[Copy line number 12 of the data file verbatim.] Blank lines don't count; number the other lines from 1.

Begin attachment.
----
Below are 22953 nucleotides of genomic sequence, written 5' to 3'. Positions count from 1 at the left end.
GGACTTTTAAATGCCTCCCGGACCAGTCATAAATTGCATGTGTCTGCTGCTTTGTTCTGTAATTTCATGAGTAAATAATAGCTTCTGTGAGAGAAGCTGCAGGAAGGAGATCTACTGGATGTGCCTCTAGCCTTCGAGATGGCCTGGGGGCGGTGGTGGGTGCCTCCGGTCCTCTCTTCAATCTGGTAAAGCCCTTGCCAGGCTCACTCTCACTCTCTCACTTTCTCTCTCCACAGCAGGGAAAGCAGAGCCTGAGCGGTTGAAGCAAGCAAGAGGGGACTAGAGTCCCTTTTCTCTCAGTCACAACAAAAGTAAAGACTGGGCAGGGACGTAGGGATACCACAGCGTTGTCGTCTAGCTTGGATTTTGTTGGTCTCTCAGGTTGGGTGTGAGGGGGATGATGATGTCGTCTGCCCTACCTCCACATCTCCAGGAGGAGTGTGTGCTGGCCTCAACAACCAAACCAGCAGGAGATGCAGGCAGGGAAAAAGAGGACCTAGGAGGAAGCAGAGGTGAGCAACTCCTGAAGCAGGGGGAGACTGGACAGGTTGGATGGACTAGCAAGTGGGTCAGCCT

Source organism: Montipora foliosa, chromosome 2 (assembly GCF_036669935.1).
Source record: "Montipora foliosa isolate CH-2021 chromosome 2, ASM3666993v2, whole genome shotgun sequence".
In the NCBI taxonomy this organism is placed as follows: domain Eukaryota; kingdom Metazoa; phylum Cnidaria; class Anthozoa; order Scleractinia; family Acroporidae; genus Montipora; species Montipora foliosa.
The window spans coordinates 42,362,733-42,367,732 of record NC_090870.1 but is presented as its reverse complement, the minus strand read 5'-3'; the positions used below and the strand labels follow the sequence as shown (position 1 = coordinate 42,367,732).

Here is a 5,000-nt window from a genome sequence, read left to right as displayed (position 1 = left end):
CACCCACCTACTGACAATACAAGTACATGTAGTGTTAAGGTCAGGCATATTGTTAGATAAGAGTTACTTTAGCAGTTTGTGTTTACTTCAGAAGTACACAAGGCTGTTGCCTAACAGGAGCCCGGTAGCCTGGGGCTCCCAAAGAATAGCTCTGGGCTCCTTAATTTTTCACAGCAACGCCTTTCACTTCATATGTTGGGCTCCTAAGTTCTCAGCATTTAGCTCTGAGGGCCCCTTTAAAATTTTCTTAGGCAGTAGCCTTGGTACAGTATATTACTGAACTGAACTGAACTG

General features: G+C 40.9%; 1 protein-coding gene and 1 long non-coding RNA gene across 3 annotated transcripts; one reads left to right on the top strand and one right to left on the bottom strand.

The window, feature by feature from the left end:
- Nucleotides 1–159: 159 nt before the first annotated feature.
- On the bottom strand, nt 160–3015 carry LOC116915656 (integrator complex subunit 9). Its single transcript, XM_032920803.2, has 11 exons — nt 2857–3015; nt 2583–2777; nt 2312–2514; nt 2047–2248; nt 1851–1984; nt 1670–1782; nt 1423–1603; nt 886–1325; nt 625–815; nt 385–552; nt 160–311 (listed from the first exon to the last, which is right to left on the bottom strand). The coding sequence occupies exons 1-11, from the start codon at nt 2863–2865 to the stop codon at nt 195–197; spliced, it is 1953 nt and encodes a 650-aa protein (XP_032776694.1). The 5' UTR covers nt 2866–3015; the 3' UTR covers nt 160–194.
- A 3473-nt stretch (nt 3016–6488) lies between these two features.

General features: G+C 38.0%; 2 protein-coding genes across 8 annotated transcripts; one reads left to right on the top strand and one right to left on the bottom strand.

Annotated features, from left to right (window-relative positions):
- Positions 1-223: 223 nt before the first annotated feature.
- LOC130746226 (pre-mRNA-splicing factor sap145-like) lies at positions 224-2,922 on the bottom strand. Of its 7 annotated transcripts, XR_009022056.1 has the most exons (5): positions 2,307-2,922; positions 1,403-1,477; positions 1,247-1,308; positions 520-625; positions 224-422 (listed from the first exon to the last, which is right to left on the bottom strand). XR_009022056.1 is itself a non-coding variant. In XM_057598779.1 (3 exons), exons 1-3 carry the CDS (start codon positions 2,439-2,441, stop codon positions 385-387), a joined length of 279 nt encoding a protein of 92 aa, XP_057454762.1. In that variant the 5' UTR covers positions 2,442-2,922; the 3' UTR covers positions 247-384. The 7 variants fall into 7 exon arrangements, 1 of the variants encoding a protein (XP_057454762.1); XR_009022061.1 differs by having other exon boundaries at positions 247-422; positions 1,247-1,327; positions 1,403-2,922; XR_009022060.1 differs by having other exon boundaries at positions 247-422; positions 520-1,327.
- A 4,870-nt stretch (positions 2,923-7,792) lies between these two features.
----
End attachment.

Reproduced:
- On the bottom strand, nt 160–3015 carry LOC116915656 (integrator complex subunit 9). Its single transcript, XM_032920803.2, has 11 exons — nt 2857–3015; nt 2583–2777; nt 2312–2514; nt 2047–2248; nt 1851–1984; nt 1670–1782; nt 1423–1603; nt 886–1325; nt 625–815; nt 385–552; nt 160–311 (listed from the first exon to the last, which is right to left on the bottom strand). The coding sequence occupies exons 1-11, from the start codon at nt 2863–2865 to the stop codon at nt 195–197; spliced, it is 1953 nt and encodes a 650-aa protein (XP_032776694.1). The 5' UTR covers nt 2866–3015; the 3' UTR covers nt 160–194.